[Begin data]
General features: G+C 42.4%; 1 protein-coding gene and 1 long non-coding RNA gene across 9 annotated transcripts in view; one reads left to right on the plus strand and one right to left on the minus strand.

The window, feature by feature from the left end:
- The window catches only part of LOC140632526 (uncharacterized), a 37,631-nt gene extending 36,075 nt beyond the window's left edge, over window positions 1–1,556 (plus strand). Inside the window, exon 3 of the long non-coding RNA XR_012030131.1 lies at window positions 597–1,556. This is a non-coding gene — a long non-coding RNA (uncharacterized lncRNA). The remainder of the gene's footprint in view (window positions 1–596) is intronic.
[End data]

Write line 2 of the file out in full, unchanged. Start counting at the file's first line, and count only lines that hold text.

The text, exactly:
The window, feature by feature from the left end: